US defense contractors are riding high these days, buoyed by rising Pentagon spending on the wars in Iraq and Afghanistan as well as the high cost of homeland security in the US-declared war on terror.
The fiscal 2006 defense budget is set to climb to US$441 billion, an increase of US$21 billion over this year. It envisions an additional US$50 billion for the wars in Iraq and Afghanistan.
The US Congress plans to approve US$79 billion for weapons systems procurement and about US$69 billion for military research and development.
Lockheed Martin, Boeing, Northrop Grumman, Raytheon, General Dynamics, Honeywell and United Technologies have all done well in the first half of this year and have a huge backlog of orders. With US President George W. Bush and Congress ready to spend, they can expect robust sales for years to come.
Lockheed Martin, the biggest US defense contractor and top seller of secure computer systems, saw net profit jump 41 percent to US$830 million in the first six months of this year.
Half-year sales rose to US$17.8 billion from US$17.1 billion in the same period last year, despite a drop in deliveries of F-16 fighter jets that cut into warplane sales.
Lockheed, which is also strong on missile defenses, integrated electronic combat systems and military space programs, projects sales for this year of up to US$38 billion and has orders worth another US$73 billion.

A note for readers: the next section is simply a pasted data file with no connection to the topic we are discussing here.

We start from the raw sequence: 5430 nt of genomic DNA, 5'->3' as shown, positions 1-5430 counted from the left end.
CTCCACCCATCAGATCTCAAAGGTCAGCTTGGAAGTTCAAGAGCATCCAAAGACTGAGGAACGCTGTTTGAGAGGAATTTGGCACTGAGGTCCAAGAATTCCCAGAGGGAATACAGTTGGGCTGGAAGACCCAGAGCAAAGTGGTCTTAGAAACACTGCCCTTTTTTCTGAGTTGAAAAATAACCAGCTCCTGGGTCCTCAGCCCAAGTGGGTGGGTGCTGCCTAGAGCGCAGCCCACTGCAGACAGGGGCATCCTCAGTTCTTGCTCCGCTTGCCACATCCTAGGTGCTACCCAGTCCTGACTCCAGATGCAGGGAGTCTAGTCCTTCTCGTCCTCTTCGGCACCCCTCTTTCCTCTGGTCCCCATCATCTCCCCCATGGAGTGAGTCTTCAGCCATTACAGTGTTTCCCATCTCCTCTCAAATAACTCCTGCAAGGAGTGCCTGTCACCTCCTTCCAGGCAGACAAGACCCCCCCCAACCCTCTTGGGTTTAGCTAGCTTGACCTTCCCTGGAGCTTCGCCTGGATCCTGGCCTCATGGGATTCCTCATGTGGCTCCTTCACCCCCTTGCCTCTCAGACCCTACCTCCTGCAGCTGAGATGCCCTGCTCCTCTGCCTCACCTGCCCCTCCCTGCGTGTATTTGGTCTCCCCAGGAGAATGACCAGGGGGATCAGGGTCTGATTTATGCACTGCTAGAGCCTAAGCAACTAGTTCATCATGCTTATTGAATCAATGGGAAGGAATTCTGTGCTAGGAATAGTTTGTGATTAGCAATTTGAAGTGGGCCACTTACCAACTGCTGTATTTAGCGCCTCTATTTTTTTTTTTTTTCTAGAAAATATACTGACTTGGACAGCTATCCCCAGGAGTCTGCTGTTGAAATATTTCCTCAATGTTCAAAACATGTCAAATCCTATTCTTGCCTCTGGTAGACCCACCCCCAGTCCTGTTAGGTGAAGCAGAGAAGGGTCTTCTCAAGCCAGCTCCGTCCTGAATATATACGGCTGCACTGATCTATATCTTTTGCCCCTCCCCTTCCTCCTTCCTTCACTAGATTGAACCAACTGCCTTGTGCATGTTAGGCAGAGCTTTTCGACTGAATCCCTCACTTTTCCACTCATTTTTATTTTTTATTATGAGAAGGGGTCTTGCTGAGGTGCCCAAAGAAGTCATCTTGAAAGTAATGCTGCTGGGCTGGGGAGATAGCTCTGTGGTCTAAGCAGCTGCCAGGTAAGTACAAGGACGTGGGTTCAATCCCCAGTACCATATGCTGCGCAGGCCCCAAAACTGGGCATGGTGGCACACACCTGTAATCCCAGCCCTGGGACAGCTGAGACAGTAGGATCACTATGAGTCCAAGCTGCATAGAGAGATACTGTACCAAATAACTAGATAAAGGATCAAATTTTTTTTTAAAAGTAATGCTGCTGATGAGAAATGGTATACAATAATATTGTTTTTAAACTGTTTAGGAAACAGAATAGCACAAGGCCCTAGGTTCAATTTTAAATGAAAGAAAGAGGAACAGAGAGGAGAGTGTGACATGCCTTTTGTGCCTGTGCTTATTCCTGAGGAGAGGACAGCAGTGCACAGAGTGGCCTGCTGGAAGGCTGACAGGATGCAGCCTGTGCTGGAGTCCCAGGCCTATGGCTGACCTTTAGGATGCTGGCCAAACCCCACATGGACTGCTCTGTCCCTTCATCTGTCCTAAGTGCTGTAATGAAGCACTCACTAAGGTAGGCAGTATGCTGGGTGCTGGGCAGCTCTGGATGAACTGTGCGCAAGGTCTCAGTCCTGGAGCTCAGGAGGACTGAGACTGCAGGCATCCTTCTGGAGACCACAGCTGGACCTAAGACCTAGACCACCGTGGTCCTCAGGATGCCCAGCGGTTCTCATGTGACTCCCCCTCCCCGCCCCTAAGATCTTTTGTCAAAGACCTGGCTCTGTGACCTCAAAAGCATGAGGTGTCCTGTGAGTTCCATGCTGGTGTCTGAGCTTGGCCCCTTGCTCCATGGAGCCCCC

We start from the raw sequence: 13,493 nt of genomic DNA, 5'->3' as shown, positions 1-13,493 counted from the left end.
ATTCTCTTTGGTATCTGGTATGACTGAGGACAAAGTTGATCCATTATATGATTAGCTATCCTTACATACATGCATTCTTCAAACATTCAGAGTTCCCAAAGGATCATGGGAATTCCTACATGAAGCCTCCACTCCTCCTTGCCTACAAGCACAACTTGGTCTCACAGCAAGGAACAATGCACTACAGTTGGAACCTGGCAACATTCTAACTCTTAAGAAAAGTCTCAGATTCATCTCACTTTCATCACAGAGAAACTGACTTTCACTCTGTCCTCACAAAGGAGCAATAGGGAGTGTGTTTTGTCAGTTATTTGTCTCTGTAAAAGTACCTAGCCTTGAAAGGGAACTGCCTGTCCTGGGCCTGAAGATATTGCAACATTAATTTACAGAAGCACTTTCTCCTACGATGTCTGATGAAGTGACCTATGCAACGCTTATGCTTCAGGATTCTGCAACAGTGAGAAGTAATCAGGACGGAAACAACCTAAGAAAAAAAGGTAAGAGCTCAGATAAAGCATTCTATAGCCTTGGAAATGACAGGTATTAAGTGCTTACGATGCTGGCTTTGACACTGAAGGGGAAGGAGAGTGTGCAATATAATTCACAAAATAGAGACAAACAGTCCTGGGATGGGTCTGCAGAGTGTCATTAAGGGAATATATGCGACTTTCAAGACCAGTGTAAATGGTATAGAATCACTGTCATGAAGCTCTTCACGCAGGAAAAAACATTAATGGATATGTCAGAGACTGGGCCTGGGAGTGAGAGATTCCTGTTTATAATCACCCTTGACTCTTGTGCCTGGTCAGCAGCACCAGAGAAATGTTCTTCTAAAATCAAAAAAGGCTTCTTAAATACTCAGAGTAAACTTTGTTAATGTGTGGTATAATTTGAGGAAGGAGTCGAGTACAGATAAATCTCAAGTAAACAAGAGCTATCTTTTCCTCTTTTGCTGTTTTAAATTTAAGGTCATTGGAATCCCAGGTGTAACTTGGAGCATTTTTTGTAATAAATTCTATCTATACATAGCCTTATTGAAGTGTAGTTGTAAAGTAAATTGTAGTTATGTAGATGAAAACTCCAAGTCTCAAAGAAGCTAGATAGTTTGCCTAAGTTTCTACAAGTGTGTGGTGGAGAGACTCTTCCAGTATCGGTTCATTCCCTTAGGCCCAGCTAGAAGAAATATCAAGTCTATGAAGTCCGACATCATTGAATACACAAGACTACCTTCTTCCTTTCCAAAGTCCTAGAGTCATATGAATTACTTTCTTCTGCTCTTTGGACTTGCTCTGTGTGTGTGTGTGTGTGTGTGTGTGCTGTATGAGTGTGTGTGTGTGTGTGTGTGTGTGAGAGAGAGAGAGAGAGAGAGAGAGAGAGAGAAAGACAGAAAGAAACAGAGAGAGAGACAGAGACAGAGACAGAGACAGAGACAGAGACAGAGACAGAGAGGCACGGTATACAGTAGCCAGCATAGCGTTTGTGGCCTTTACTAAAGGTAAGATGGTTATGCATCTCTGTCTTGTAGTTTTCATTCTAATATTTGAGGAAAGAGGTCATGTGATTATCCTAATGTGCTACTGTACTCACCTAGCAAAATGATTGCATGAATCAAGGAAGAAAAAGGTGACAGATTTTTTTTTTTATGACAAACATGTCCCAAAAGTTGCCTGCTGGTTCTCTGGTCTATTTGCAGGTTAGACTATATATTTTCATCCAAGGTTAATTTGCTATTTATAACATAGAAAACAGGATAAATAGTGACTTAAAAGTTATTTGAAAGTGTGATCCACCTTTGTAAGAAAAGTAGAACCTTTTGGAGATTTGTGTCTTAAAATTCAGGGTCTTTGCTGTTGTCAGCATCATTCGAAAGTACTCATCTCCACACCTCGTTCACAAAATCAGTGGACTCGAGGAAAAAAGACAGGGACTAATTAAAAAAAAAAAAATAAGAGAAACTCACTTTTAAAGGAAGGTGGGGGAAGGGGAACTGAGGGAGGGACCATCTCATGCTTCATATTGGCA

Boeing, the second-largest commercial aircraft maker behind Airbus, is also the second-largest US defense contractor. Sales in the first two quarters of the year were up 8 percent to US$27 billion. Earnings dropped 10 percent to US$1.1 billion due to one-time charges related to its commercial aircraft operations, but that didn't dampen the company's outlook.
Boeing's military division posted sales of US$15.3 billion in January-June, an increase of 5 percent. Operating profits rose 16 percent to US$1.7 billion.
Another big prize would be a US government contract for mid-air refueling tankers, where Boeing is competing with the European Aeronautic, Defence and Space Company (EADS).
Boeing also coordinates Future Combat Systems (FCS), an ambitious US$125 billion project aimed at making US soldiers more effective on the battlefield by integrating new weapons and communications systems. Almost all US defense contractors are participating. At the end of June, Boeing had military orders of USS$85.7 billion.
Northrop Grumman, which specializes in warships, warplanes, information technology and space, has US$57.1 billion on its order books. Half-year earnings rose from US$534 million to US$776 million last year on a decline in sales to US$13.4 billion from US$13.4 billion.
Raytheon, best-known for military electronics and weapons systems, saw sales rise 8 percent in the first half of the year to US$10.4 billion.
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